Another in our series of new transcriptions of contemporary articles on the Leo Frank case.
The Atlanta Constitution
Monday, June 16, 1913
Solicitor Wants Photograph of Spot Where Mary Phagan’s Body Was Found
A flashlight picture, made by The Constitution’s staff photographer is to be used as evidence by the prosecution in the trial of Leo M. Frank. This was made evident Sunday afternoon when Detective John Starnes applied to a Constitution reporter for the photograph of the spot in the pencil factory basement, where Mary Phagan’s body was discovered.
Starnes would not state why he wanted the picture, saying only that it would be used by the prosecution. He was extremely desirous of getting it, and it will be put in his possession this morning. It is rumored that by the picture an effort will be made to corroborate certain statements of James Conley, the negro sweeper when he is placed on the witness stand.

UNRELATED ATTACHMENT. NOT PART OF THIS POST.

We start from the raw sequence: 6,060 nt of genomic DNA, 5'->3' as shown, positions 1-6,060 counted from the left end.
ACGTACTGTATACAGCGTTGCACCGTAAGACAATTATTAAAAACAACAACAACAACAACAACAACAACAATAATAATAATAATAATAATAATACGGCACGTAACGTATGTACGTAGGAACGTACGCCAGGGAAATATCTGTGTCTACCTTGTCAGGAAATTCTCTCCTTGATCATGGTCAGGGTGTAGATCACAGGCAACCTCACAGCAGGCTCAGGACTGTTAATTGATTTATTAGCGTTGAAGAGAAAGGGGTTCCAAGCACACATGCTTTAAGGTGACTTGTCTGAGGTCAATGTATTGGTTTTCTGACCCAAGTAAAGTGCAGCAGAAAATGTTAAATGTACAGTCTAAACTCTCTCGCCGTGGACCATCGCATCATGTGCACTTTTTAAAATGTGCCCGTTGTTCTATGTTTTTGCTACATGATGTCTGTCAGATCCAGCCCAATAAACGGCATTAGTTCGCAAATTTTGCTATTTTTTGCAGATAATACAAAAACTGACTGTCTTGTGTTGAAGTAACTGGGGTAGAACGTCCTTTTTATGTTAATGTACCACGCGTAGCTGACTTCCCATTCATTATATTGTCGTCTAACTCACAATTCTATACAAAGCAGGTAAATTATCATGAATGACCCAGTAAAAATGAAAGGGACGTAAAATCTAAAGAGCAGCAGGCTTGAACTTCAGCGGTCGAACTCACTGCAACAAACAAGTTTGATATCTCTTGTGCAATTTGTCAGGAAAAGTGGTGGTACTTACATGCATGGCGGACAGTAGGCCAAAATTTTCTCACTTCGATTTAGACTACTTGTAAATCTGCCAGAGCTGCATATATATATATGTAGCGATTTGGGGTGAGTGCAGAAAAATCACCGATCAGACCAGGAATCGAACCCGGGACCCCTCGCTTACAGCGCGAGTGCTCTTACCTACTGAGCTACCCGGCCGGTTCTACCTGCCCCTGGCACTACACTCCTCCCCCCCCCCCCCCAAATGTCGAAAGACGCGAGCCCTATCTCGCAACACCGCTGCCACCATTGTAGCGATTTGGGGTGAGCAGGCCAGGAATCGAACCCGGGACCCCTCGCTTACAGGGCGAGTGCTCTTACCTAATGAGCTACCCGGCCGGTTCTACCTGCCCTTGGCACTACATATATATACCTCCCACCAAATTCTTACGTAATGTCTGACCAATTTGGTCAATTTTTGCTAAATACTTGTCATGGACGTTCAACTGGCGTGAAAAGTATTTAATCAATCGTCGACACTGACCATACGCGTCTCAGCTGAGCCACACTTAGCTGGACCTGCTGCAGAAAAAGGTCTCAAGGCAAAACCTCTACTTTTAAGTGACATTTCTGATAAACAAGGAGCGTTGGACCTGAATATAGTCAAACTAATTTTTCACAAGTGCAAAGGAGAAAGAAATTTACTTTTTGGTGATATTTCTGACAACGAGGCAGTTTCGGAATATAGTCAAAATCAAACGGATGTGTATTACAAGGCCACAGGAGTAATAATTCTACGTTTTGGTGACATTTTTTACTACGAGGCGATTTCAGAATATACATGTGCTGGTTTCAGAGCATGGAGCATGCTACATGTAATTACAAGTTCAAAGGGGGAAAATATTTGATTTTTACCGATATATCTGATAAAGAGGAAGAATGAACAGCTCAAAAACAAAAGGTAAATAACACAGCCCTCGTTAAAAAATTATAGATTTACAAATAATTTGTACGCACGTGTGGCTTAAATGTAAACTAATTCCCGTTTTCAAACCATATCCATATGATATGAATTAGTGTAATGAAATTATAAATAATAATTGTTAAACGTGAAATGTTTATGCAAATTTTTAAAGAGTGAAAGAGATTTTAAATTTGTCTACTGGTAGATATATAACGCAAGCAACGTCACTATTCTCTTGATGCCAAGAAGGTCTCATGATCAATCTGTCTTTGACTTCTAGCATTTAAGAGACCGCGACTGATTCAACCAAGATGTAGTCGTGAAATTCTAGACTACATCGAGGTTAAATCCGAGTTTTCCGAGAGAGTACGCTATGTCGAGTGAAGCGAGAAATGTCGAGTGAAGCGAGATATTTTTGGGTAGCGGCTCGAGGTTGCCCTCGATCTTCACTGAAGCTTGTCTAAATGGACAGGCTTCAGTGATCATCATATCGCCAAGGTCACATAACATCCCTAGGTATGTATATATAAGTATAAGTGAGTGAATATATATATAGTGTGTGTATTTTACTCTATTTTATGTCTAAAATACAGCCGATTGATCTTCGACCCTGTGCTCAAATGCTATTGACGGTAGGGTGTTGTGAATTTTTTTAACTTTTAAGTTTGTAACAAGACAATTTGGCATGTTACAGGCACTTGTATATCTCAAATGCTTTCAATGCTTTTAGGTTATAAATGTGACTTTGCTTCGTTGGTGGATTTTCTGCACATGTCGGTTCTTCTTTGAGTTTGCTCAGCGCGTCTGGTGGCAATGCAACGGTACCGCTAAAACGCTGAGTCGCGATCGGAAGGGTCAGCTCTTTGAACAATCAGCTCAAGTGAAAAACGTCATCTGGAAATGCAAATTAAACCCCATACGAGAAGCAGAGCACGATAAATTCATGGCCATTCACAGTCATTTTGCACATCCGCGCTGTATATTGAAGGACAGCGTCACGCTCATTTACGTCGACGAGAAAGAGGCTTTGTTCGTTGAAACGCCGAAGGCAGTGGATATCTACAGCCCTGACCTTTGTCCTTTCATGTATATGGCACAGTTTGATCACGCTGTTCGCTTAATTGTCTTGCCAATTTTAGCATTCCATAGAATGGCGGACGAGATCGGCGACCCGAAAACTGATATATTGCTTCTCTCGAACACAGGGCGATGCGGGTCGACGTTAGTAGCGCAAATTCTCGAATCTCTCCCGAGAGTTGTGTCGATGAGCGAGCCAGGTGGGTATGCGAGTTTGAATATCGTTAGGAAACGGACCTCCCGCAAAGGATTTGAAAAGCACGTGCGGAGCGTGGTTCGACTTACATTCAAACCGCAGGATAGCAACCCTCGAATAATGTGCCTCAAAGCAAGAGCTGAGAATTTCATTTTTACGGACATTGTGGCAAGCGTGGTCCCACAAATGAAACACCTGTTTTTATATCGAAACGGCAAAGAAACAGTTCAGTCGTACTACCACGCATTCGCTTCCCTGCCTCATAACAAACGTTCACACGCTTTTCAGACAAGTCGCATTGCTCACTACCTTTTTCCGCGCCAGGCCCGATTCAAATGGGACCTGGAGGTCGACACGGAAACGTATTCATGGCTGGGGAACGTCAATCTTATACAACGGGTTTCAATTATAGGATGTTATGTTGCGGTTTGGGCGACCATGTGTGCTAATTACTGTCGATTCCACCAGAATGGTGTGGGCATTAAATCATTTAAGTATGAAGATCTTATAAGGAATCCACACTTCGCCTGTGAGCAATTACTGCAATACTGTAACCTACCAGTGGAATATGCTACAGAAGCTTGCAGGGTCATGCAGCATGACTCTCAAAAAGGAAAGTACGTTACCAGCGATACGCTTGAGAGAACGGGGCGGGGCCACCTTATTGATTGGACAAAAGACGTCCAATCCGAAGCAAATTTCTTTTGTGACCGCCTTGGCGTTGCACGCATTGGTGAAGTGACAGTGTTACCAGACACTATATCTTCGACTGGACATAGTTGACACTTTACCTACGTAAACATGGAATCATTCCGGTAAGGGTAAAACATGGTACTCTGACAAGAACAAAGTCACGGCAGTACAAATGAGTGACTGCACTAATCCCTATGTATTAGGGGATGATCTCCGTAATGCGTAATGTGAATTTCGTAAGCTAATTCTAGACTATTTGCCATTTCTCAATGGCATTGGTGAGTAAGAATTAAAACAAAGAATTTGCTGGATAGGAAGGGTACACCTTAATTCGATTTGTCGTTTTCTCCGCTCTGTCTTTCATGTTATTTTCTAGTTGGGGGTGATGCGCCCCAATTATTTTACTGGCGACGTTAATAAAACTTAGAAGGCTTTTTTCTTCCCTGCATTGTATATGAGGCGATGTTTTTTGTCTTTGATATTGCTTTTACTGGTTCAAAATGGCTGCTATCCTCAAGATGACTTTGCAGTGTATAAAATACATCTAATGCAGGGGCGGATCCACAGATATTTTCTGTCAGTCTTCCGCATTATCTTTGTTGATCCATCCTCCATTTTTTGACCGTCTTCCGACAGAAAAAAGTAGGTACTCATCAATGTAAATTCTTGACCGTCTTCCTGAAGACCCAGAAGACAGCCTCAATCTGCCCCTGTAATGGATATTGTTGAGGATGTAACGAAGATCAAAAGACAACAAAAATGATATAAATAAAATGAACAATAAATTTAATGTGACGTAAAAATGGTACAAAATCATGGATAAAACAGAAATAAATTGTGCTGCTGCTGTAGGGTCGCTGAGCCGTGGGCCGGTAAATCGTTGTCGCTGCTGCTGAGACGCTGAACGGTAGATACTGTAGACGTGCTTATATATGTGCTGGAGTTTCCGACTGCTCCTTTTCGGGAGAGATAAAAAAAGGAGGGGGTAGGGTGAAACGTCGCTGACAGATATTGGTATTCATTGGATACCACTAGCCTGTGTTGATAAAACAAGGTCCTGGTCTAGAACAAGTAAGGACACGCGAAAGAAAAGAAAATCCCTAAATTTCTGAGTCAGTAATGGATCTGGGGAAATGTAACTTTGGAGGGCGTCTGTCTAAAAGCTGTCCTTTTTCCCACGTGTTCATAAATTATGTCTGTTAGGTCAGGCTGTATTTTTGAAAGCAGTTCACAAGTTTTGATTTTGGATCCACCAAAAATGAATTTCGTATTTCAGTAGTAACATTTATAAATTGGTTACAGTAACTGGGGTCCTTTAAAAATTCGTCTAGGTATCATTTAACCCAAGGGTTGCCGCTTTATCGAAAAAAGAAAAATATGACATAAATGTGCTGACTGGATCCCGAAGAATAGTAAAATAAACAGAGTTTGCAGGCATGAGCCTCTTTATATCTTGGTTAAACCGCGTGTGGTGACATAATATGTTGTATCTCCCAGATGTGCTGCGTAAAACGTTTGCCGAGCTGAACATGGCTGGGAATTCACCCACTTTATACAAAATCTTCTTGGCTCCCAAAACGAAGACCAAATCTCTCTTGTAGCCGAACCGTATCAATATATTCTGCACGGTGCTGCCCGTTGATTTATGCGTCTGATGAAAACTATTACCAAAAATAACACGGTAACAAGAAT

Starnes told the reporter that the prosecution was ready for trial. He expressed confidence that the mystery would be cleared at the coming trial, which he believes will be held on the thirtieth. In case of postponement, he says, it will be the fault of the defense, as the state is ready.
Starnes has been intimately associated with the solicitor general during the murder investigation. In fact, he has been more closely in touch with Dorsey than any other official concerned in the case. He is a detective attached to headquarters and associated with Detective Pat Campbell who has been identified with many big criminal cases, which the detective department has solved.
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The Atlanta Constitution, June 16th 1913, “Constitution Picture Will Figure in Trial,” Leo Frank case newspaper article series (Original PDF)